Mark Lilly to present Protected Flow Manufacturing™ at MANTEC Business Growth Conference

We’re very pleased to announce that Mark Lilly will present Protected Flow Manufacturing™ at the 5th annual MANTEC Business Growth Conference on March 30, 2017 in Manheim, Pennsylvania.

Click here for more info and to register.

Click here for more info on Protected Flow Manufacturing™

Click here to download the Protected Flow Manufacturing™ datasheet

Session Title: Powerful Shop Floor Scheduling Made Simple

Session Description:

“Why do manufacturers struggle to meet their promises for delivering to their customers on time? We examine the major causes of this, and then introduce a new approach to solve this issue. Protected Flow Manufacturing combines LEAN/TOC principles to simplify shop floor execution and planning, while at the same time ensuring that orders get to your customers on-time, in less time, every time.


Learn the 3 major misperceptions that cause poor delivery performance, and the 2 main concepts from LEAN and TOC that provide a new perception that increase flow.

Learn how Protected Flow Manufacturing leverages these concepts to reduce leadtimes and improve delivery performance while simplifying shop floor scheduling (execution and planning).

Walk through a simulation of Protected Flow Manufacturing to see how it works in a real custom manufacturing shop.

Understanding Your Potential for Better Scheduling

Written by Mark Lilly

One of the main struggles manufacturing companies experience today is delivering to their customers on-time. In spite of the excellent scheduling tools available within ERP, or as standalone applications, on-time delivery percentages often have a hard time getting to 80 or above on a consistent basis.

The problem may not lie in the planning tool, but rather in the execution methodology of the company using it. By ‘execution methodology’, I mean how and when does material get released to production, and when it does, how is it prioritized once there?

What we often find is that jobs and workorders are released as soon as material is available. The thinking, which seems rather intuitive, is “the faster we get material out to the shop floor, the sooner it will come out the other side as finished product, right?” There is also a prevalent metric of “utilization” that drives the immediate release of available material to the shop floor so that all resources – people, machines, tools – stay as busy and ‘productive’ as possible.  Sometimes, if things aren’t busy enough, material is procured for the sake of keeping resources busy, thus driving a higher “utilization percentage”.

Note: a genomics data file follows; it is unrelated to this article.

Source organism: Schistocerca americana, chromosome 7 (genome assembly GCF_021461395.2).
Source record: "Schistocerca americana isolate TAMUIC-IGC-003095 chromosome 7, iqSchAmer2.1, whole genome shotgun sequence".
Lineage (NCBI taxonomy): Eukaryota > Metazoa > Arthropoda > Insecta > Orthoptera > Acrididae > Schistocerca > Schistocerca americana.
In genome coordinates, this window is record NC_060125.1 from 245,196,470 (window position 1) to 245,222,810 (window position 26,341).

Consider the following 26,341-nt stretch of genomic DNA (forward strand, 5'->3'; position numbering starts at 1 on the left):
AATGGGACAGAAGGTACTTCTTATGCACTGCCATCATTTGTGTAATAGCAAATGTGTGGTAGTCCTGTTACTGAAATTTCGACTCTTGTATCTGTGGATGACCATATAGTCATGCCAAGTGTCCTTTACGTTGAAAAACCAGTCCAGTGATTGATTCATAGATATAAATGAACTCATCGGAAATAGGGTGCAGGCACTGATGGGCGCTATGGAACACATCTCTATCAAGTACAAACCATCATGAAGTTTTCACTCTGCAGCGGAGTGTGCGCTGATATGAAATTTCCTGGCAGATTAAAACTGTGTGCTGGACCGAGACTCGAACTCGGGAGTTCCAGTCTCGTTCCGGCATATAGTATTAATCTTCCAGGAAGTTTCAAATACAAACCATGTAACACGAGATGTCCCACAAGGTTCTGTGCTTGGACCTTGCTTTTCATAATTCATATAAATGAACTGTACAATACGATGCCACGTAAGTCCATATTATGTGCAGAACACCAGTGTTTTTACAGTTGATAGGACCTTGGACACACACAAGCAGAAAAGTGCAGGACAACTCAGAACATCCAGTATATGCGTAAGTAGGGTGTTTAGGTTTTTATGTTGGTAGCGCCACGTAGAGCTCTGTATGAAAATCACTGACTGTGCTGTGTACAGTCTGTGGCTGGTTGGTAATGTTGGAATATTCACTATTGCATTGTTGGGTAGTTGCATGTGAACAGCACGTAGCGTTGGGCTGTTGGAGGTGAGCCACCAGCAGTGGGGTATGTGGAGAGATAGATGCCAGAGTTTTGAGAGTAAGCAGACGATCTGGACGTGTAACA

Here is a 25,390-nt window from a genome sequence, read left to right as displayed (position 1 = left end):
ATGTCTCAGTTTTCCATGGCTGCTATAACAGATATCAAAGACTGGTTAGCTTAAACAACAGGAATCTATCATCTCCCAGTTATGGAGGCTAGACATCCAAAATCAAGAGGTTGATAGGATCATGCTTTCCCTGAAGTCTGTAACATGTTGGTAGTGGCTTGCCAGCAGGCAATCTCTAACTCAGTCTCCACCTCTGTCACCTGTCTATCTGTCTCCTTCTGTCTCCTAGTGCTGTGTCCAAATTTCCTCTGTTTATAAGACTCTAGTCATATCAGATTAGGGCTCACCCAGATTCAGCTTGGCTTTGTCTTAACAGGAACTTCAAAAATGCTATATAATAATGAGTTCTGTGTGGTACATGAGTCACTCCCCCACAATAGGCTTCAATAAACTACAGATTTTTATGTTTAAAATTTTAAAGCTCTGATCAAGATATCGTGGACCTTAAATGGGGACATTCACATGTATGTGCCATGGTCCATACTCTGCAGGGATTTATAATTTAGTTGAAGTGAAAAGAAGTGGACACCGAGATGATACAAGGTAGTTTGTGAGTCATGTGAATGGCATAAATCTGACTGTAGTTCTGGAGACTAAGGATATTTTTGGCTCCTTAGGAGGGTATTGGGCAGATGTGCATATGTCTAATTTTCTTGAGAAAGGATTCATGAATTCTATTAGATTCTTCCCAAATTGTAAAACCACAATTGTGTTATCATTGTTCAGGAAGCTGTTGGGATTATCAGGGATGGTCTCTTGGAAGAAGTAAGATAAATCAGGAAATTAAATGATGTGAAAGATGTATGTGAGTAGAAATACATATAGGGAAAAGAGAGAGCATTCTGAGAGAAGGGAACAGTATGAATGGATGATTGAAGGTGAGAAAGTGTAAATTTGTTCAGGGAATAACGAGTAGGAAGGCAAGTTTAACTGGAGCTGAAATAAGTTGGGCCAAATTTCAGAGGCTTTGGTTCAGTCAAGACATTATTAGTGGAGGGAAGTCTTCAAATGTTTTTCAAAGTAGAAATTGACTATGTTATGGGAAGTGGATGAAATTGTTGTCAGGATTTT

Another effect we have seen on occasion is that if a company is frequently late on a six to eight week leadtime job, then we better back it off and release material even sooner, maybe even nine or ten weeks in advance to ensure that it will finish for on-time delivery to the customer.

Unfortunately the effect of these actions is exactly the opposite of the desired result.

Here’s why:

John Little studied Mathematical Queue Theory at MIT. And he proved this seemingly simple, dare I say ‘intuitive’ theory, so now it’s a law:  Little’s Law.  And here it is:  N = cT.  Really all this says is that N, the number of things, items, people in a ‘system’ (think a bank or grocery store for example), is directly related (c, a constant), to T, the length of time that any one of those things, items, people remain in the ‘system’.

Seems kind of obvious, doesn’t it? The more people that enter a bank, the longer any one of those people is going to be in the bank.  A couple of neat things about this:

  1. Little’s Law is directly applicable to Manufacturing shop floor, and
  2. The inverse of the above example is also true, meaning, the fewer people in the bank, the shorter period of time any one of those people will be in the bank.

So Little’s Law tells us, the more stuff we put into production, the shop floor, into Work in process (WIP), the longer any one of those workorders/jobs is going to be in WIP. And the exciting part:  the less we release to WIP, the faster any one of the jobs/workorders is going to get through WIP.  Less is Faster.

Does your company have the potential to use Little’s Law to schedule better and improve on-time delivery? Try these two questions to find out:

  1. What is the average leadtime sales quotes to a customer or prospect for an ‘average’ job in your plant? A common leadtime in a custom manufacturing company is “six to eight weeks”.